|Wall Street Journal
February 29, 2012
By Chun Han Wong
TO by-elect, or not to by-elect. And when.
These are increasingly prickly questions for Singapore Prime Minister Lee Hsien Loong
to ponder, after the dismissal of an opposition lawmaker two weeks ago threw up the potential of a third electoral fight for Singapore’s ruling establishment within a year.
A by-election – which would be Singapore’s first since 1992 – wouldn’t affect the ruling People’s Action Party’s ability to govern, given its parliamentary dominance, holding 81 out of 87 seats. But analysts say a poll could carry symbolic value, allowing an increasingly vocal electorate to pass fresh judgment on the PAP platform after two bruising bouts last year – the ruling party’s narrowest-ever general election victory in May, and an August presidential election in which the government’s favored candidate, a former PAP stalwart, barely scraped a win.
The prime minister’s conundrum began when the Workers’ Party – which won six seats in May – expelled longtime member Yaw Shin Leong after he was accused of marital infidelity and declined to answer questions about the matter. Under constitutional rules, the expulsion also cost Mr Yaw his seat in the single-member Hougang ward.
Mr Lee — who is ultimately responsible for deciding when or if to hold an election —
has postponed his decision, saying there are “many other issues on the national agenda right now.” Singapore’s constitution requires single-member wards vacated during a
parliamentary term to be filled via an election, but is silent on the timeframe for doing so.
The Workers’ Party has indicated it expects a by-election to be held, but hasn’t specified a desired date.
The PAP government has in the past decided against by-elections, claiming sometimes that the proximity of the next general election made a separate vote unnecessary, while arguing on other occasions that seats vacated in a so-called group
representation constituency – a winner-take-all bloc of four to six seats – need not be filled until the next general election, as long as other parliamentarians in the ward pick up the slack.
In the case of Hougang, critics are accusing Mr Lee of dithering to score political gain.
“Our gut feel is that Lee is considering dragging his feet until his party stands the best chance of success in the by-election,” Alex Au, a prominent political blogger, wrote. “This is wrong and would be an abuse of the discretion vested in him.”
A spokesman for the Prime Minister’s Office declined to comment on the public debate.
The ruling party has a patchy record in Hougang, having failed to regain the ward since losing it to the Workers’ Party in 1991. Mr Yaw was elected last year with a nearly 30 per cent majority over a PAP candidate – a lead many observers consider difficult to overturn despite the circumstances of Mr Yaw’s exit.
“One consideration (of the PAP) is that many people might decide to interpret the by-election as a referendum on the government and what it has done after the general election,” political analyst Derek da Cunha said. “A further erosion of the PAP’s vote in Hougang – which cannot be discounted – would be an embarrassing result,” he said.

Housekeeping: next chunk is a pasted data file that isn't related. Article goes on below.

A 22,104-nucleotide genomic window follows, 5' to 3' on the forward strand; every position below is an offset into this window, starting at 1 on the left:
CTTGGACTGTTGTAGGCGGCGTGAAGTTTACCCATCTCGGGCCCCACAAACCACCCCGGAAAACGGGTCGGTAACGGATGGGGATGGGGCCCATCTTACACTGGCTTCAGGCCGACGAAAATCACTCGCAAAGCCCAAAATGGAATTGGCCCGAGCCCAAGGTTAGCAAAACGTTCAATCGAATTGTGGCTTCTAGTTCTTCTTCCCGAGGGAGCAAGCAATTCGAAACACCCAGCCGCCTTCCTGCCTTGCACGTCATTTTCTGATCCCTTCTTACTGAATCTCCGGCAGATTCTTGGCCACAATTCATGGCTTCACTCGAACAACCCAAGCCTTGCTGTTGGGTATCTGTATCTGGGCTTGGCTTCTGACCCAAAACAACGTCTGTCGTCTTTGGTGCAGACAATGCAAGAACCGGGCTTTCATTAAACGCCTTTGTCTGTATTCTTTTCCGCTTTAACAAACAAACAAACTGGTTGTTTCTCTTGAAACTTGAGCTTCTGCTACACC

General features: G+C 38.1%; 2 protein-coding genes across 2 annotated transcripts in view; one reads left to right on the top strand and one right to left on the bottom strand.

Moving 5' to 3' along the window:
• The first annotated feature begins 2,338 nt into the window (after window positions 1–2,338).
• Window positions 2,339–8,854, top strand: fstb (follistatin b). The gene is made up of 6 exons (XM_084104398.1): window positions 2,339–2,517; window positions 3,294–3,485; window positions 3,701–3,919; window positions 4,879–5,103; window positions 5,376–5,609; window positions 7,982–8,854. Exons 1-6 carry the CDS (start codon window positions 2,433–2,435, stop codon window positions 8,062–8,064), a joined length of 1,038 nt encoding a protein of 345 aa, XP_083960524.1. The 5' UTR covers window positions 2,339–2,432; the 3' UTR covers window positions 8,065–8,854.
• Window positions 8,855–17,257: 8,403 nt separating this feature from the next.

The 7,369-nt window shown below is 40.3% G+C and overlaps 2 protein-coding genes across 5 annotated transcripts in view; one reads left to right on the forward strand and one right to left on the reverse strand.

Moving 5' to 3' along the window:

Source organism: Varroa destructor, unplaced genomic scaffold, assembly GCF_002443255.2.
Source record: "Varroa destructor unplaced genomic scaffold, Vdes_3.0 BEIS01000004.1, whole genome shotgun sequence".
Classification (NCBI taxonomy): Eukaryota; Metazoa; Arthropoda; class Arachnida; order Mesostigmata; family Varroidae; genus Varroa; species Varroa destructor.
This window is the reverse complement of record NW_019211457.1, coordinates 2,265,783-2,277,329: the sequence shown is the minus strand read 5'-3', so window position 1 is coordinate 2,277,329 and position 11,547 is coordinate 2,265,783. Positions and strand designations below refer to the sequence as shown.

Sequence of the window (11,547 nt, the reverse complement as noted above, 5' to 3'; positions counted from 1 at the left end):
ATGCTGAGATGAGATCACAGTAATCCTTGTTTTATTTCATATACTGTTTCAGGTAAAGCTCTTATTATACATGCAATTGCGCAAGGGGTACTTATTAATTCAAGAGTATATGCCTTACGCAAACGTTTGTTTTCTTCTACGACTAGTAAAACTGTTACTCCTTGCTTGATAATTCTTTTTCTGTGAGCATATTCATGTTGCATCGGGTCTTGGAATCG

But delaying a by-election for too long or opting against one – leaving about 25,000 voters without parliamentary representation for up to four and a half years – will invite further criticism and hurt Mr Lee’s public standing, analysts say.
“The ruling party can simply sit this out. The passage of time would ensure that the issue would no longer make the headlines,” Mr Da Cunha said. “However, not holding a by-election would…indicate that for all the talk that the ruling party was receptive to changing with the times, it had not changed at all.”
Meanwhile the lively public sparring has continued on Mr Lee’s constitutional powers over by-elections.
In a letter to the Today newspaper, PAP lawmaker Hri Kumar Nair defended Mr Lee’s
position, saying that Singapore’s parliamentary system doesn’t cater for automatically
triggered by-elections, as its focus is letting voters pick political parties to form a government, rather than individual candidates to represent their constituency.
“Therefore, when a seat falls vacant, there is no requirement to call an immediate by-election, unless the vacancy affects the government’s mandate,” Mr Hri Kumar, a corporate lawyer, wrote.
But his arguments drew criticism from some readers, who wrote back saying Mr Hri Kumar
ignored voters’ rights to parliamentary representation, and didn’t account for hypothetical scenarios in which independent parliamentarians vacate their seats.
“The Prime Minister’s prerogative to decide on the timing of the by-election does not enable him to delay it inordinately or to the point of not even calling for a by-election,” nominated parliamentarian Eugene Tan said.
It isn’t clear when Mr Lee might issue a decision, but Mr Tan said this ought to be done within the next three to six months.
Although some analysts think the delay suggests the PAP is more concerned with the ramifications of a by-election loss than upholding voters’ rights, the party may be “reading too much into its electoral fortunes in Hougang,” said Mr Tan, an assistant professor of law at the Singapore Management University.
“Hougang is the jewel of the opposition crown,” Mr Tan said, which means it may be unlikely for the PAP to make inroads there, anyway.